AB 84/SB 114 provides for up to two weeks of supplemental paid sick leave for full-time workers who are sick, must quarantine or self-isolate, experiencing COVID-19 symptoms and seeking a diagnosis, must care for a sick or quarantining family member, or caring for a child whose school or daycare is closed due to COVID-19 on site. The leave may also be used for if a worker, or a family member they are caring for, is getting a vaccination or is experiencing side effects from a vaccination.

I can’t see anyone abusing this freebie, can you?

That was sarcasm in case you missed it.

* * * * * 

State Senator Dave Cortese, D-San Jose, a huge fan of “universal basic income,” or “taxpayers being forced to hand over their money to people who don’t work,” is ready to roll out a new plan to pay $500 per month to up to 14,000 CSU students who are from low-income families. It would only cost the state about $57 million to run the program for a year on three campuses and about $84 million for five campuses.

When Cortese proposed universal basic income last year to youth aging out of the foster care system and transitioning into adulthood, Michael Tubbs, the former Stockton mayor, said: “No one should live in poverty.” I don’t enjoy seeing anyone live in poverty but doesn’t everyone have the ability to WORK their way out of poverty? Isn’t knowledge and hard work essential to getting out of poverty? When has handing anyone free money motivate them to work harder to achieve advancement? It seems to me that government is only robbing people of their self-esteem and sense of worth that only blood, sweat and tears can offer. Work is not a dirty word. Besides, expecting people to always give up the money they work hard for only to be handed over to someone who might need it will only impoverish both.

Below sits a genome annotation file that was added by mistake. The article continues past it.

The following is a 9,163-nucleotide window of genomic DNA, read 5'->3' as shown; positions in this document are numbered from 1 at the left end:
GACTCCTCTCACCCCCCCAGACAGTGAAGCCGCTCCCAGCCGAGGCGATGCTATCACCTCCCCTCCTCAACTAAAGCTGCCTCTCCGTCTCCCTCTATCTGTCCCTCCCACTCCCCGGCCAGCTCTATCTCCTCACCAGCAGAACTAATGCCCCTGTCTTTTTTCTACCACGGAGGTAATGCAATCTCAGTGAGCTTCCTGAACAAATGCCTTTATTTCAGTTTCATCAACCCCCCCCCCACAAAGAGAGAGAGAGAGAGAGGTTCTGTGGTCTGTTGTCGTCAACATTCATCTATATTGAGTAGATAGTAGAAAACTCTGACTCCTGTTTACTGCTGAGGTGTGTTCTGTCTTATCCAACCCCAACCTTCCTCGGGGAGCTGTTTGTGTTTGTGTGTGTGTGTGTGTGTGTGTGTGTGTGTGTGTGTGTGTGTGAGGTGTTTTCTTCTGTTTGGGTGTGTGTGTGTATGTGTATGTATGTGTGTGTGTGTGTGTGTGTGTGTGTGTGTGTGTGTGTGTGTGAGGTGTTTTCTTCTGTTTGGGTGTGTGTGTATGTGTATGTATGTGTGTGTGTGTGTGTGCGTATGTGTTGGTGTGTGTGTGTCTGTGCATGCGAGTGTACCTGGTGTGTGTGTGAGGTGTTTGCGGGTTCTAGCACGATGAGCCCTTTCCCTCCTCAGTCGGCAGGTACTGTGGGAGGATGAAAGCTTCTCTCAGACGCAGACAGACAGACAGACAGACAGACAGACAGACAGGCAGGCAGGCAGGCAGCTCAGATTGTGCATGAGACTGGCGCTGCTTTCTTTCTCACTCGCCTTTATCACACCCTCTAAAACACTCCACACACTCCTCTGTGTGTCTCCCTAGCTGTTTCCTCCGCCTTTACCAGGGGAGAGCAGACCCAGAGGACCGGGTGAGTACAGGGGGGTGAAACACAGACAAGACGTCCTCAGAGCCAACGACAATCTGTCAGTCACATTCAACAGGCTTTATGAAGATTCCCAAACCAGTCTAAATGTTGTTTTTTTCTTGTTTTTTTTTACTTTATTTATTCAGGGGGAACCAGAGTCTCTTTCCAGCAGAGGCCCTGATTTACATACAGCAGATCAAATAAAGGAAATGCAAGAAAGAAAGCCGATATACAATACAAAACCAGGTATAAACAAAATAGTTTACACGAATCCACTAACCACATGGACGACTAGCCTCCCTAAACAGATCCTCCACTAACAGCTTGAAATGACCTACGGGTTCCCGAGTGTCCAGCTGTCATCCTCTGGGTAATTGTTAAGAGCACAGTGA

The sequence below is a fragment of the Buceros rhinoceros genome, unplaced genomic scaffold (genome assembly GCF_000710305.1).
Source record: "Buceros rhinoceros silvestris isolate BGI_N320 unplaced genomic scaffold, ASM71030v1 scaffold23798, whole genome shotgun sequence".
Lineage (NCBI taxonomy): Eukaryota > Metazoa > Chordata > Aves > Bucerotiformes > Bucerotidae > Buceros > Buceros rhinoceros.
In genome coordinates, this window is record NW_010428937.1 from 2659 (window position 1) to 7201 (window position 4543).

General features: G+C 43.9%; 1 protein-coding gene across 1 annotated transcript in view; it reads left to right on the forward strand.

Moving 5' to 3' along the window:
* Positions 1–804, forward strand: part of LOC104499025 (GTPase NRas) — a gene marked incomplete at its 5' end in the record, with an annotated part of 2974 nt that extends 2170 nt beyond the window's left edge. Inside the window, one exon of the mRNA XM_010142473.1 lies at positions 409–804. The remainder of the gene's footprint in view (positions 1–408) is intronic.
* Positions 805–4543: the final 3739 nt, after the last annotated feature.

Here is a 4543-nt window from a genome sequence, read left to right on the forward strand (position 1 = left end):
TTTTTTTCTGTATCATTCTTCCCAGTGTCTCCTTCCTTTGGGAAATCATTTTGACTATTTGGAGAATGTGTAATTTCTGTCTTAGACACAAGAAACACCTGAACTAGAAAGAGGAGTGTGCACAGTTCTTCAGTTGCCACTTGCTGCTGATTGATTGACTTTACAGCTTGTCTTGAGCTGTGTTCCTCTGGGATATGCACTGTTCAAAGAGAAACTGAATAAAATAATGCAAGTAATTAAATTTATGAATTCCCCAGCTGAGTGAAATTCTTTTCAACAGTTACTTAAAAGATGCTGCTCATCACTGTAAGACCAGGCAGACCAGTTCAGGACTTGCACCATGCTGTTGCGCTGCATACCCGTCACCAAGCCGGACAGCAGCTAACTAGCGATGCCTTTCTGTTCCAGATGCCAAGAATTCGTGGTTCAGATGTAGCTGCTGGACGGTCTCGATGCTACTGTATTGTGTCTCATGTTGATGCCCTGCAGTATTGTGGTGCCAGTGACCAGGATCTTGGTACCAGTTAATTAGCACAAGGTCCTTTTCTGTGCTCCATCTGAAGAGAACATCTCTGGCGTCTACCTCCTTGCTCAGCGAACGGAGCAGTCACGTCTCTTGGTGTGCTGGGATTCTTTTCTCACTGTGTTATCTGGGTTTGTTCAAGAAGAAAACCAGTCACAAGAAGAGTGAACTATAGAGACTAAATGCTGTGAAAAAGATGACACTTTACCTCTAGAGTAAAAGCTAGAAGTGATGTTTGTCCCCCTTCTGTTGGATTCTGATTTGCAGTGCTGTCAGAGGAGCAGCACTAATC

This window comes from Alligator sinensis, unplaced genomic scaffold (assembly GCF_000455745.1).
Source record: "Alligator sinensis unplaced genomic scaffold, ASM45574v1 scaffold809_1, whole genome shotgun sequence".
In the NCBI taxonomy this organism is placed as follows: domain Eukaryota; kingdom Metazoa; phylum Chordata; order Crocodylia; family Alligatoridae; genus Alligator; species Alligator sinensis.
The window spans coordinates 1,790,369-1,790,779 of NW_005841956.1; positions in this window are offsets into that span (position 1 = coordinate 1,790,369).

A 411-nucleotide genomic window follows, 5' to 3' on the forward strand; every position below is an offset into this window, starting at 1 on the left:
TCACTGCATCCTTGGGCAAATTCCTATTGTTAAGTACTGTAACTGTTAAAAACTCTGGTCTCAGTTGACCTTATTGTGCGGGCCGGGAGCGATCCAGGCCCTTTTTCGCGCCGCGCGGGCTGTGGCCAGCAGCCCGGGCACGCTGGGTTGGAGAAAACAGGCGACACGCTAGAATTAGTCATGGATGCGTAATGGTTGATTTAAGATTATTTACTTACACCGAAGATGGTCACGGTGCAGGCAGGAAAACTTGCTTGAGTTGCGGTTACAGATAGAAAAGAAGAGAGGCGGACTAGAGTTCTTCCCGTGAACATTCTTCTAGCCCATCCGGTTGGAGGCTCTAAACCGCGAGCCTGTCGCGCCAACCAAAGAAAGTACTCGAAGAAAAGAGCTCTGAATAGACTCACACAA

While I think the state’s surplus means give it back to the taxpayers, progressives see it as an opportunity to push the accelerator on socialism.

Thomas Harnisch, vice president for government relations at the State Higher Education Executive Officers Association, said: “The budget surpluses provide policy makers with a unique opportunity to test new approaches to raising educational attainment, closing equity gaps and growing the economy.”

* * * * *

Our esteemed governor who had about 30 counties voting to dump him last September, continues to baffle those of us who believe in law and order. At a recent Los Angeles photo-op, Newsom apologized to criminal gangs for implying they were responsible for the surge in train robberies, saying “forgive me for saying ‘gangs,’ that’s not a pejorative.”  

The Newsom administration followed that with something even more stunning, proposing to turn death row, home to California’s most vicious murderers, child rapists and cop killers, into a “positive, healing environment.” That seems an affront to the families of all their victims.

Assemblyman Jordan Cunningham (R-San Luis Obispo) said, “The men on Death Row callously raped, tortured, and murdered. Frankly, they do not deserve a reprieve or a place of positive healing.”

* * * * *